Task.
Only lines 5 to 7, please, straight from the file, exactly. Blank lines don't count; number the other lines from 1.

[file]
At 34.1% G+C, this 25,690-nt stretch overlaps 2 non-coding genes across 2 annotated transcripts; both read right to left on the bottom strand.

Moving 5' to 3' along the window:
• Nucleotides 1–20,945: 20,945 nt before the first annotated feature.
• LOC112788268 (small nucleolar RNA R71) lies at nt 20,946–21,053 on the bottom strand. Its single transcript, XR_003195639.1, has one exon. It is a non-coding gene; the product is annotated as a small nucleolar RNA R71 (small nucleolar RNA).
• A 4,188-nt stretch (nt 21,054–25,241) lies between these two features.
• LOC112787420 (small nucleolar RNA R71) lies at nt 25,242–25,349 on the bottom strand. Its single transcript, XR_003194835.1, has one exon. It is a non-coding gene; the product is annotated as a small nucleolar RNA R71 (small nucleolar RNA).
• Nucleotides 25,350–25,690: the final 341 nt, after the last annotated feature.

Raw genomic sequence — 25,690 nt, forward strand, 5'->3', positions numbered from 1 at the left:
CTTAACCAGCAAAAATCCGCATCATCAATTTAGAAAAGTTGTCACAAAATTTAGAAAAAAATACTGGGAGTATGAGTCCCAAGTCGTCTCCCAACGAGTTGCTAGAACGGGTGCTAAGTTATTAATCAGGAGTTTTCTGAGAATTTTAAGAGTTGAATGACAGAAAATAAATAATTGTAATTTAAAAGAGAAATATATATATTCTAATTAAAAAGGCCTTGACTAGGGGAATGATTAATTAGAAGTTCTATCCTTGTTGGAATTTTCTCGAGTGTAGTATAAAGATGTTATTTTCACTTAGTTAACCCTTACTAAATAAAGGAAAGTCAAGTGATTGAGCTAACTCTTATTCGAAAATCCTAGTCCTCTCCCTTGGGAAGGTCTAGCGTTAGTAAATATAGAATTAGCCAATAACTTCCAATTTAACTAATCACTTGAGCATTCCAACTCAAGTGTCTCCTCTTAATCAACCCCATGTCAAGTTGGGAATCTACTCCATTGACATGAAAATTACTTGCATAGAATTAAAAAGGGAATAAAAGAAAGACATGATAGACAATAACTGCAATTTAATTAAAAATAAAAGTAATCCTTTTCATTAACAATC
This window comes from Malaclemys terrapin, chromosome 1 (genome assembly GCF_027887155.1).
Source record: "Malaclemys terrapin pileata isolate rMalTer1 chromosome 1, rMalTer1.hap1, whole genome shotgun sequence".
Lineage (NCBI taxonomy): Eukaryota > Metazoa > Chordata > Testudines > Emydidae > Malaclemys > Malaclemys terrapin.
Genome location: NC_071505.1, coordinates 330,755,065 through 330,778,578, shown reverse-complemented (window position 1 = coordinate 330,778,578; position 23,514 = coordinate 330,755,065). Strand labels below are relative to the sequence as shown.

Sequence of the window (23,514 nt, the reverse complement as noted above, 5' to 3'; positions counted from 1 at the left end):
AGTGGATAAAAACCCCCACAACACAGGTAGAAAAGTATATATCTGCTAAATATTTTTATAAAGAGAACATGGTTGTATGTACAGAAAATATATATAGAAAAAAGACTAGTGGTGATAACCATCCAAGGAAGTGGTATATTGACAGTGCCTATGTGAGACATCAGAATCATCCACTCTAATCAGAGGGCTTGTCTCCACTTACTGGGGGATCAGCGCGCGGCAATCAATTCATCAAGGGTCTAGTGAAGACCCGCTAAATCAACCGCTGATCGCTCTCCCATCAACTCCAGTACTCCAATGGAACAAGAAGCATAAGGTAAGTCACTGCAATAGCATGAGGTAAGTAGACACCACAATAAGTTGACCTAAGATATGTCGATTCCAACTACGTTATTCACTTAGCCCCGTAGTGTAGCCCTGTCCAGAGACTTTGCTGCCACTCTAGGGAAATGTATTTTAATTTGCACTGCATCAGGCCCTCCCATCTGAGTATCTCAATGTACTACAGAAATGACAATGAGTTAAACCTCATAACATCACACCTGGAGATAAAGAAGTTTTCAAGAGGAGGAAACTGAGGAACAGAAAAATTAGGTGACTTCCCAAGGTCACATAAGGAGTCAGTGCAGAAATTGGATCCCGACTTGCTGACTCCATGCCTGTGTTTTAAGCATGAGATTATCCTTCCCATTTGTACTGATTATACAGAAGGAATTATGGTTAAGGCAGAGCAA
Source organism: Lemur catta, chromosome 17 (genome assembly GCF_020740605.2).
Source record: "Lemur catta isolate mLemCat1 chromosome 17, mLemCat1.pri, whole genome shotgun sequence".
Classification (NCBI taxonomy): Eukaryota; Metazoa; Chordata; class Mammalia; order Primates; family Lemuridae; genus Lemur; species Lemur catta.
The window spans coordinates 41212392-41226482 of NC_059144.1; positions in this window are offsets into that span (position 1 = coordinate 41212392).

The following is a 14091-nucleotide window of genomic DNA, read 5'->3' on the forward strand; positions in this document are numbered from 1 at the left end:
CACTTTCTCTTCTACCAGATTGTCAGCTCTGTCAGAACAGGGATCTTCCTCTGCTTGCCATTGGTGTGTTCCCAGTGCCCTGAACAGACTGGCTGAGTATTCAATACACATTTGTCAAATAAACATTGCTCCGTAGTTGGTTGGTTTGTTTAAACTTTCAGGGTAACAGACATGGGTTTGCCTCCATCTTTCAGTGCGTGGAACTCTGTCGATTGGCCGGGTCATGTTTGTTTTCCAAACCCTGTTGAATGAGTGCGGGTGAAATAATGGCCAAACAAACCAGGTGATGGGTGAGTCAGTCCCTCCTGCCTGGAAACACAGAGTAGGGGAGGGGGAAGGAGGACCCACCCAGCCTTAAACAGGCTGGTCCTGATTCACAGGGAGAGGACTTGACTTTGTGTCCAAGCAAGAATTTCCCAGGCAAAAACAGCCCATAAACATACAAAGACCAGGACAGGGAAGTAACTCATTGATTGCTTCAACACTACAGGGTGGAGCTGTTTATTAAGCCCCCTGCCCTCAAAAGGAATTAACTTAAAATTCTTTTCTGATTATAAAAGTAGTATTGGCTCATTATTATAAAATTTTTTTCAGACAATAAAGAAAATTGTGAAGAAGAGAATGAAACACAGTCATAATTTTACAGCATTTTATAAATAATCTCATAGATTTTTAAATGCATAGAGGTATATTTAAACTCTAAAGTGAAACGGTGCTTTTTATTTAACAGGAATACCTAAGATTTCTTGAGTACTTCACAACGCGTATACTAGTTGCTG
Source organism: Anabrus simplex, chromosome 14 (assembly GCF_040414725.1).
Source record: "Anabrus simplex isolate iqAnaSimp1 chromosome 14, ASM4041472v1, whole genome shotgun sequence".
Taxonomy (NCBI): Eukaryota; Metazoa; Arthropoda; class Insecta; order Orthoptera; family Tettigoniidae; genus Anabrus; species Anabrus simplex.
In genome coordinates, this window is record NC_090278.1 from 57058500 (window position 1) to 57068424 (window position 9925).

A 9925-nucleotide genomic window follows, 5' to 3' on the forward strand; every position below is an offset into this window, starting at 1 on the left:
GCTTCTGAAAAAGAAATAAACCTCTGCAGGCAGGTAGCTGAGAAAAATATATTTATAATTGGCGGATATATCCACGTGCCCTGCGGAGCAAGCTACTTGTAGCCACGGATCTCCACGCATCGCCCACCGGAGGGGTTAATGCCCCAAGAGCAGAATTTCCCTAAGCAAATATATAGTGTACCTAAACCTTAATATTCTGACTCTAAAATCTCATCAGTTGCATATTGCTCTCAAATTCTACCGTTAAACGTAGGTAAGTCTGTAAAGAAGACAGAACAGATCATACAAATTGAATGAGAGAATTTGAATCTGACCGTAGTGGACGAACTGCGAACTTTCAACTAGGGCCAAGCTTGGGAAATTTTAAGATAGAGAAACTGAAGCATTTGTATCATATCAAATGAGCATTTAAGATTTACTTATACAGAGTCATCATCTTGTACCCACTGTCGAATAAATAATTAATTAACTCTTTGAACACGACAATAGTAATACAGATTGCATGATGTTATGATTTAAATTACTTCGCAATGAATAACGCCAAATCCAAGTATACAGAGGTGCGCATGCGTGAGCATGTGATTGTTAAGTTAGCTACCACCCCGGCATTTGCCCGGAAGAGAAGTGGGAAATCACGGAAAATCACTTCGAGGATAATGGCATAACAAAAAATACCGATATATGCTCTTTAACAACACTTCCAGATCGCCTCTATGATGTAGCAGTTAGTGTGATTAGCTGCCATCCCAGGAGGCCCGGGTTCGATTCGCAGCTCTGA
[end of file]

• A 4,188-nt stretch (nt 21,054–25,241) lies between these two features.
• LOC112787420 (small nucleolar RNA R71) lies at nt 25,242–25,349 on the bottom strand. Its single transcript, XR_003194835.1, has one exon. It is a non-coding gene; the product is annotated as a small nucleolar RNA R71 (small nucleolar RNA).
• Nucleotides 25,350–25,690: the final 341 nt, after the last annotated feature.